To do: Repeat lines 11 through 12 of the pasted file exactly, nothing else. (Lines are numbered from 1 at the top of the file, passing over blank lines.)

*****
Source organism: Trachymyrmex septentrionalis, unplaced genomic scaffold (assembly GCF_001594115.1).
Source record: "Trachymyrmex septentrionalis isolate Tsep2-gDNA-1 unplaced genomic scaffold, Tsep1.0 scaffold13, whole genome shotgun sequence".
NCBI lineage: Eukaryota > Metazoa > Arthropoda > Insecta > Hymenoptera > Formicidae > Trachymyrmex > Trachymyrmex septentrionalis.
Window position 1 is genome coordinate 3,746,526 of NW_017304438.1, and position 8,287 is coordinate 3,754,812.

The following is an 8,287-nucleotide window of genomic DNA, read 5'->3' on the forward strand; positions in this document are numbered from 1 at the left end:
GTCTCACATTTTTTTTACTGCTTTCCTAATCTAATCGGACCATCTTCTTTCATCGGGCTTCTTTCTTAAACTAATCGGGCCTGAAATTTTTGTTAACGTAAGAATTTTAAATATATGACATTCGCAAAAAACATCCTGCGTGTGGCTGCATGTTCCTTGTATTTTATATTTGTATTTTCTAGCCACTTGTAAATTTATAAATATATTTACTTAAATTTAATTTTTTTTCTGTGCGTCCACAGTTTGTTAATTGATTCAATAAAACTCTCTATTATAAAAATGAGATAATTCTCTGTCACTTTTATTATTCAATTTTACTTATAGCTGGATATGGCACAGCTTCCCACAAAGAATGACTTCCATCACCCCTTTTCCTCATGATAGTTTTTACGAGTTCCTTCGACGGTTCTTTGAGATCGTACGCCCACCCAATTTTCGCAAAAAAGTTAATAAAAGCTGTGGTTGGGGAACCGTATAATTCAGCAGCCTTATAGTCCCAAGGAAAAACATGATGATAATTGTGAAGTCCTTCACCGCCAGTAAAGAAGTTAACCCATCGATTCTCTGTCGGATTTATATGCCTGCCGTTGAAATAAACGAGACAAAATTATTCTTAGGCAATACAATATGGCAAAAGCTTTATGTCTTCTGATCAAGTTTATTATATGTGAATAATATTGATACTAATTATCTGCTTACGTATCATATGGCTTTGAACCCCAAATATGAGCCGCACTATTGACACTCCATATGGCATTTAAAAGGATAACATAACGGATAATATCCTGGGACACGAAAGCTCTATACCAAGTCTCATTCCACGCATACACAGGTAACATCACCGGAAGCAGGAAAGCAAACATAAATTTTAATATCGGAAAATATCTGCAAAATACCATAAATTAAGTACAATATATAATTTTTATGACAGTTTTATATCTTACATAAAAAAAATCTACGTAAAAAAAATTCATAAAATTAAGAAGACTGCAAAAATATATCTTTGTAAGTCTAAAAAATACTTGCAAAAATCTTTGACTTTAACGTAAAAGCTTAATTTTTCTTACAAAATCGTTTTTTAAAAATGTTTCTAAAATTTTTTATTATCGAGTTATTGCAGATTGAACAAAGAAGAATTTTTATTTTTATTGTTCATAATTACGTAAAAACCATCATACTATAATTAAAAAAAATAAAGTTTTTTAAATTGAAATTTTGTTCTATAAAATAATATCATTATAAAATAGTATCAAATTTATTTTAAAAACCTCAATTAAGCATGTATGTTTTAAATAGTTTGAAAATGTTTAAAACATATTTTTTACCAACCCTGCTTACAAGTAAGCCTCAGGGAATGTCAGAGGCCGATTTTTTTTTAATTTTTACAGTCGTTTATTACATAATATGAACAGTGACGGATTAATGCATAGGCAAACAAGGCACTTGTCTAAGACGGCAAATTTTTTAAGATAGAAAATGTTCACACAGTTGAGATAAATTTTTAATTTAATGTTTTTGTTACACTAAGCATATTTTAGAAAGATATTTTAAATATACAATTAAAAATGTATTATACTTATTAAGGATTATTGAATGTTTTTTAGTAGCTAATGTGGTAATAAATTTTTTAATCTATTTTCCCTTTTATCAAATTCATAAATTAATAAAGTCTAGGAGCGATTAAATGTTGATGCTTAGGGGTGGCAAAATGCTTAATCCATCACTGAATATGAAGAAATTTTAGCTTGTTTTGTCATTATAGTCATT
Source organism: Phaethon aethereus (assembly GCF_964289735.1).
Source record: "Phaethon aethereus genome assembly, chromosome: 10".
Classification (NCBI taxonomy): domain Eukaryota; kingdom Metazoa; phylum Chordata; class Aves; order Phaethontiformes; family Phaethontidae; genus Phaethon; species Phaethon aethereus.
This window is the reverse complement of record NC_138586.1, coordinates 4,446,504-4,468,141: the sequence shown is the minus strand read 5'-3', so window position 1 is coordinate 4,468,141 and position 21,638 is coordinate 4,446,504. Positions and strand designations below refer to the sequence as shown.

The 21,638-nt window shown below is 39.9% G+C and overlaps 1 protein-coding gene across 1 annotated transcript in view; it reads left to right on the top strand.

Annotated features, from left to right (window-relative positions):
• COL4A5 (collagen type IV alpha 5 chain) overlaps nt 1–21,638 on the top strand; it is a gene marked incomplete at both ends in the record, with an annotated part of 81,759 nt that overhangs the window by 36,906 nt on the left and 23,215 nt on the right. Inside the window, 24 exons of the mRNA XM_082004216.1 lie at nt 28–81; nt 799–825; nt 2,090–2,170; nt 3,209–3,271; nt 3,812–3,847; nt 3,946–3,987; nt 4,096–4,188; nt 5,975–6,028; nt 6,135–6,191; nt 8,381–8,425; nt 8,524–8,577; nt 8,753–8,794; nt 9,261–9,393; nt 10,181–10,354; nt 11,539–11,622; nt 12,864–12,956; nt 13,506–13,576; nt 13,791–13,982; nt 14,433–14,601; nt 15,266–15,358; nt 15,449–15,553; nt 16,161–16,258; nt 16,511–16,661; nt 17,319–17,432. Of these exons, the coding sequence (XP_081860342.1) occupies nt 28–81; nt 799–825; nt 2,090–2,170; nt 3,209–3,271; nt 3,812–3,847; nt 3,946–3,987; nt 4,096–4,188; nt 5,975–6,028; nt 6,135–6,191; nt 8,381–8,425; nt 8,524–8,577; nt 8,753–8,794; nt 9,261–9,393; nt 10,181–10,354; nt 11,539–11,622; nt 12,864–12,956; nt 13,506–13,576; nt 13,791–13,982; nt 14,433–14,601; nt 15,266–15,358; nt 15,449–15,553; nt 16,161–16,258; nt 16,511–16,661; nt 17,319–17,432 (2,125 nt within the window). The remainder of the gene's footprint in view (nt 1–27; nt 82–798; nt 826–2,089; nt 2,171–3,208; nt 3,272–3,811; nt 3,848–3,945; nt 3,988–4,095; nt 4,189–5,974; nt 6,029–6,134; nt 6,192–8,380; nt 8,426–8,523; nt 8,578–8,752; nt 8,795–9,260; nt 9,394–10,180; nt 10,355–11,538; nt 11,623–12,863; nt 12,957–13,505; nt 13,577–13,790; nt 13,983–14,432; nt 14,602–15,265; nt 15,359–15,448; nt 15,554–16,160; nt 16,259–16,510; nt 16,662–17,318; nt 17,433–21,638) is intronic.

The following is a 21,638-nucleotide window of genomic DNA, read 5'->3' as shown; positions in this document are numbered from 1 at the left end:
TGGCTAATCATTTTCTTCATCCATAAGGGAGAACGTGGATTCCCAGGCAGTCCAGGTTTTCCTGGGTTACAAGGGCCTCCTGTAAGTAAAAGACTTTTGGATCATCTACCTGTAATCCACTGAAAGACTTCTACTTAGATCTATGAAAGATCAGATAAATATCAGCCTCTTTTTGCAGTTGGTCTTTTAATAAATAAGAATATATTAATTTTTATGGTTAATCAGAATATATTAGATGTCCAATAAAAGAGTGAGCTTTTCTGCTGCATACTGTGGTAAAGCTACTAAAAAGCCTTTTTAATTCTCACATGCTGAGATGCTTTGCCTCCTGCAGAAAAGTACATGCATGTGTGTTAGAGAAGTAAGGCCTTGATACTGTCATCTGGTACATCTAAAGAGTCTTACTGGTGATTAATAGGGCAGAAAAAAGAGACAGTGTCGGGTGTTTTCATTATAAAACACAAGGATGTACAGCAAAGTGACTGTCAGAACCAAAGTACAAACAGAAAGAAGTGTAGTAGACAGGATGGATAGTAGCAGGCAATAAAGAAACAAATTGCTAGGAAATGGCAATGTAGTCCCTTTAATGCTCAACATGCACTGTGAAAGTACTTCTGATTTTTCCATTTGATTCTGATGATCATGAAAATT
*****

The 21,638-nt window shown below is 39.9% G+C and overlaps 1 protein-coding gene across 1 annotated transcript in view; it reads left to right on the top strand.

Annotated features, from left to right (window-relative positions):